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From microcosm to climate change

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They sit invisibly in the soil, on organic material, on roots and plant leaves. Millions of micro-organisms populate every grain of soil and every square millimeter of plant surface. Bacteria, fungi and yeasts are the most important organisms in this microcosm, which is increasingly becoming the focus of research. Because the smallest inhabitants of our planet have an unimaginably large influence, for example on our climate.​

When Dr. Steffen Kolb talks of "sinks and sources", he does not mean the geographical form of the terrain or water sources. According to Kolb, a sink is primarily the place where a substance is stored or consumed – for example carbon dioxide in wetland and forest soils. A source is exactly the opposite. A dairy farm, for example, is a source of methane because large quantities of this gas are produced in the stomachs of cows. It has long been known that methane is driving climate change. It is the second most important greenhouse gas, although it accounts for less than 0.002 percent of the atmosphere. However, the compound are responsible for up to 17 percent of climate change and is thus around 27 times as potent as carbon dioxide. ​

 

Greenhouse gas and cloudformers

Methane is only one of thousands of so-called trace gases in the atmosphere whose effects on the atmosphere we know little about so far. Some of them stimulate cloud formation, others are involved in the formation of ozone or contribute to climate change. Yet how these gases are produced, how they are converted within substance cycles and broken down again – many of these questions are still unanswered today. So far, only one thing is clear: microorganisms that live in soil and on plants play a central role in these cycles. 

Steffen Kolb takes a closer look at these organisms. He does not regard bacteria and plants as separate systems. For him, they form tight communities that are dependent upon and influence each other. He calls them "symbiomes". While the plant secretes volatile substances through its leaves, the micro- organisms sitting on them use exactly these substances to feed upon. In return, they provide the plant with water and nutrients. 

Kolb and other researchers are certain: Land use by humans significantly influences these communities of plants and microorganisms – and thus also the release of trace gases. Fertilization, tillage, crop rotation, but also the weather or the type of irrigation – there are numerous factors that determine whether the land used is a source or a sink for particular trace gases. "The balance on a field of arable land is different from the one in a forest", says Kolb. A corn monoculture harbors different microorganisms than a beech tree in an intact forest. And even a pine forest cannot be compared to a beech forest when it comes to the balance of trace gases.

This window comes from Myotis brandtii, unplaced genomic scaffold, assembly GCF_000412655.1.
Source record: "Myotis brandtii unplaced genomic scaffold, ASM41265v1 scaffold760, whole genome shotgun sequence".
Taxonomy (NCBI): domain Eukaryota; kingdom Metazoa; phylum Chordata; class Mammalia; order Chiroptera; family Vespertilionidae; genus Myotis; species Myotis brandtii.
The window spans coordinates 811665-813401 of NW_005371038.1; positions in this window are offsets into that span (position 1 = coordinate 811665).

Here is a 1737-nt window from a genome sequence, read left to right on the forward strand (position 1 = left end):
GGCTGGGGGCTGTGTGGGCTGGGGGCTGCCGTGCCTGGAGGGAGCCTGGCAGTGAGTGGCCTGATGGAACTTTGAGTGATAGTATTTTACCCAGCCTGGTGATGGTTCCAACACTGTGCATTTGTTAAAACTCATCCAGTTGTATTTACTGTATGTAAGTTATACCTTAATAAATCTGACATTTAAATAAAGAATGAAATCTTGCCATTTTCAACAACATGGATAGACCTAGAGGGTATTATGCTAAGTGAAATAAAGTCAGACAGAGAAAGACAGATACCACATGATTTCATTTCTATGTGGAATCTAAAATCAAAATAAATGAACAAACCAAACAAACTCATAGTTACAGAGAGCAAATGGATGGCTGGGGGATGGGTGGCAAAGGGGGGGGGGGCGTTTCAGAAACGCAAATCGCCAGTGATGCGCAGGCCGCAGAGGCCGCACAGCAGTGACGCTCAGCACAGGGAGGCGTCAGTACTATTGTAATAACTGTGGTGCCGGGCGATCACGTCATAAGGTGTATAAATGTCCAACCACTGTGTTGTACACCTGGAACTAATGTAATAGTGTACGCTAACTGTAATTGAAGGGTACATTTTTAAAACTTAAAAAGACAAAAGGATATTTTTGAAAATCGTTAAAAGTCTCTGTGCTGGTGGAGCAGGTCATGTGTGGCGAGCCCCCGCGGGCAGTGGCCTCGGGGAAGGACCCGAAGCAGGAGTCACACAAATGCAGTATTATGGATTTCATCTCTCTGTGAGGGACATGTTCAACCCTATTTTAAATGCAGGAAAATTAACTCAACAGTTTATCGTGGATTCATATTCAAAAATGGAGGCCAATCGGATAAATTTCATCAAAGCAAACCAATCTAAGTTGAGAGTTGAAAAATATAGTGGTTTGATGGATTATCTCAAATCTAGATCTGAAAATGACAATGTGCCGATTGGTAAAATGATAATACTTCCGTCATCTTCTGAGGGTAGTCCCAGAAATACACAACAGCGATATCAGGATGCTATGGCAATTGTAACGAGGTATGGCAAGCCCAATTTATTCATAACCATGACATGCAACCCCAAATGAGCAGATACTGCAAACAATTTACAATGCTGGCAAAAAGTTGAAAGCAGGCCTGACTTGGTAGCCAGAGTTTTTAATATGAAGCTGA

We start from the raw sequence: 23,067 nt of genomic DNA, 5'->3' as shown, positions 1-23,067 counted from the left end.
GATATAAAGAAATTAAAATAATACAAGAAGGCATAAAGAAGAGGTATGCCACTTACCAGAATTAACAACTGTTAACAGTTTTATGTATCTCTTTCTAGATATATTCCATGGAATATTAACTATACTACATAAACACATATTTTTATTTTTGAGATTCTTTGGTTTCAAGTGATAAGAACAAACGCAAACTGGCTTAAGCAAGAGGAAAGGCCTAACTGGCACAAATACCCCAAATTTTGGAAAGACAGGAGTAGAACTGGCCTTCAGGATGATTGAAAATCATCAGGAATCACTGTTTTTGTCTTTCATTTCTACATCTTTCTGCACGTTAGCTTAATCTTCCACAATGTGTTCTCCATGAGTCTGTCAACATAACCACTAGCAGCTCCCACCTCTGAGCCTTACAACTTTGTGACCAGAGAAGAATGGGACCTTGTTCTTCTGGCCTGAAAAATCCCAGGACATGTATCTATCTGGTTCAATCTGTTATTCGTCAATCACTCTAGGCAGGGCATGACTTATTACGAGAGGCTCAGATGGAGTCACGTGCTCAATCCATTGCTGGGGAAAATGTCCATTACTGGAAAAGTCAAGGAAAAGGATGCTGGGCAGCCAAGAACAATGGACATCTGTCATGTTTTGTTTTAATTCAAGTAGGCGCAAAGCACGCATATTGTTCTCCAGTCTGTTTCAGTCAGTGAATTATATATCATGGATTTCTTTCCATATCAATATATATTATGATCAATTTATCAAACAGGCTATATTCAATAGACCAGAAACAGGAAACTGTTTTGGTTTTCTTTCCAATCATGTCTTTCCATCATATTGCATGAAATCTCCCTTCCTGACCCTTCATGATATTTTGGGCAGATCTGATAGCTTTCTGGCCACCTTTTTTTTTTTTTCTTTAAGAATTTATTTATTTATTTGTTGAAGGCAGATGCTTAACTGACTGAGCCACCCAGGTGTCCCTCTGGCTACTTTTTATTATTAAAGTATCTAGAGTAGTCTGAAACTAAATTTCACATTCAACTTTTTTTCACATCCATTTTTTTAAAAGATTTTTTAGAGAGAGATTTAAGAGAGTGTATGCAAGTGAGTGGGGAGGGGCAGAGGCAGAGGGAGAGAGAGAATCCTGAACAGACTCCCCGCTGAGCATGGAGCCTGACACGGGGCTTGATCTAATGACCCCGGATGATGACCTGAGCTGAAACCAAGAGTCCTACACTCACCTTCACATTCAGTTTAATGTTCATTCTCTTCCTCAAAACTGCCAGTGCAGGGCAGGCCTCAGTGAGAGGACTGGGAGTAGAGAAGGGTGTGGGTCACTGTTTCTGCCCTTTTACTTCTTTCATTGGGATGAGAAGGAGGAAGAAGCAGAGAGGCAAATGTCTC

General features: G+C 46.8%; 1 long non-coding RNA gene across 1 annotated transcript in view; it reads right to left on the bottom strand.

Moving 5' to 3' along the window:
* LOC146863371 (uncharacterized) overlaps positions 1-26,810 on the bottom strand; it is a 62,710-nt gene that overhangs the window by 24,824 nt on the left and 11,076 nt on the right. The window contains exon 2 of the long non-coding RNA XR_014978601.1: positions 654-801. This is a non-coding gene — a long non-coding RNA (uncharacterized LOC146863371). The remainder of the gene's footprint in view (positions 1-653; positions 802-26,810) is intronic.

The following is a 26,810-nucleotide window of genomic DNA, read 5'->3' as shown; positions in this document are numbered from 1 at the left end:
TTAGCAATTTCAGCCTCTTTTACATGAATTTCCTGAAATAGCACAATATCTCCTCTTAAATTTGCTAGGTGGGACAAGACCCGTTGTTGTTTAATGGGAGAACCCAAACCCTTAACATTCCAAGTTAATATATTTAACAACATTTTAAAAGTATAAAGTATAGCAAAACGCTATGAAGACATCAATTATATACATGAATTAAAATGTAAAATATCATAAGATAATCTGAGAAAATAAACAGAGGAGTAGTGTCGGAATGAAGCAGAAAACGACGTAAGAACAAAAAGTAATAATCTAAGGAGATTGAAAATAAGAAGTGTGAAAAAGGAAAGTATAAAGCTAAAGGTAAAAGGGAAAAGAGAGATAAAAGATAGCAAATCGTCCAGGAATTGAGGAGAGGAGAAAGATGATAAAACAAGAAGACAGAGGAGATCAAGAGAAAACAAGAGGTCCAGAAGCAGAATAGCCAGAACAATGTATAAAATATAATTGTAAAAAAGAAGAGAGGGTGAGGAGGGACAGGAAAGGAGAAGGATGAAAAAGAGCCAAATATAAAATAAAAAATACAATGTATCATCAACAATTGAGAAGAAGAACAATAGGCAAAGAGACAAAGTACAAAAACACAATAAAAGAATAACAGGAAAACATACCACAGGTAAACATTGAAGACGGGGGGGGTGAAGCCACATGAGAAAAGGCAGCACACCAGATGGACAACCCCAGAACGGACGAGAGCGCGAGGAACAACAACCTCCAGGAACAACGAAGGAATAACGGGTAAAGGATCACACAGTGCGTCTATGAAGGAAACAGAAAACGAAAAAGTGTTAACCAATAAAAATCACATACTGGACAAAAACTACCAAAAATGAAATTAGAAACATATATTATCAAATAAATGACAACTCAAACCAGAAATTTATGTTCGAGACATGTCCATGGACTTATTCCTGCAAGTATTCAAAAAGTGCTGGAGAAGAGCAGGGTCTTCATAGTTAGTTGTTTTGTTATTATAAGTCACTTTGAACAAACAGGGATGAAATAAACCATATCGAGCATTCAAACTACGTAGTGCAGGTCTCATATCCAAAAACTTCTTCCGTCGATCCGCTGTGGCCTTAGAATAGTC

Which gases are formed in which concentrations by different crop plants and their tiny biological partners, Kolb and his team are investigating using cylindrical containers called incubation chambers. Located in the Leibniz Centre for Agricultural Landscape Research‘s (ZALF) own greenhouse, plants are grown individually under controlled conditions in these airtight chambers, where gases can be selectively introduced and removed. This makes it possible to analyze exactly which emissions are generated during the growing phase, for example.


Underestimated partnership

In order to carry out these observations on a larger scale and for entire agro-ecosystems, the researchers work outdoors with so-called gas chambers. The up to four-meter-high devices made of transparent plastic are placed over the crop plants to measure the concentrations of gases inside. In this way, the researchers receive gas flux data over the entire course of the year and can calculate in which season or with which crops a particularly large amount of greenhouse gases such as methane, nitrous oxide or carbon dioxide is produced or stored. 

Kolb and his team not only want to measure, but also understand the biological drivers of these processes – namely those systems that he refers to as "symbiomes": the ecological unity between plant and microorganisms. In doing so, they are faced with an almost inconceivable diversity: "There are at least 20,000 different species of microorganism in one gram of soil", he explains. Molecular biology aids in their analysis: From soil and plant samples, the researchers not only determine which types of bacteria, fungi, yeasts and plants are present. Using sophisticated methods in laboratory experiments, they can also detect which organisms consume or produce which gases and whether stress caused by heat or drought changes the patterns of emissions. 

​ "There are interactions between plants and microorganisms that we underestimate entirely", says Kolb. More research is therefore needed – especially as the delicate balance of the atmosphere is determined by these interdependencies. "We are constantly exerting influences on these systems without knowing exactly what effects it will have", warns the researcher. His "small-scale" research is an important piece of the puzzle for solving big questions. It is so important, in fact, that ZALF has started to build the "House of Agricultural Biome Research" this year in order to foster an even better understanding of the communities of crop plants and microorganisms in the future.

 

Text: Heike Kampe

 

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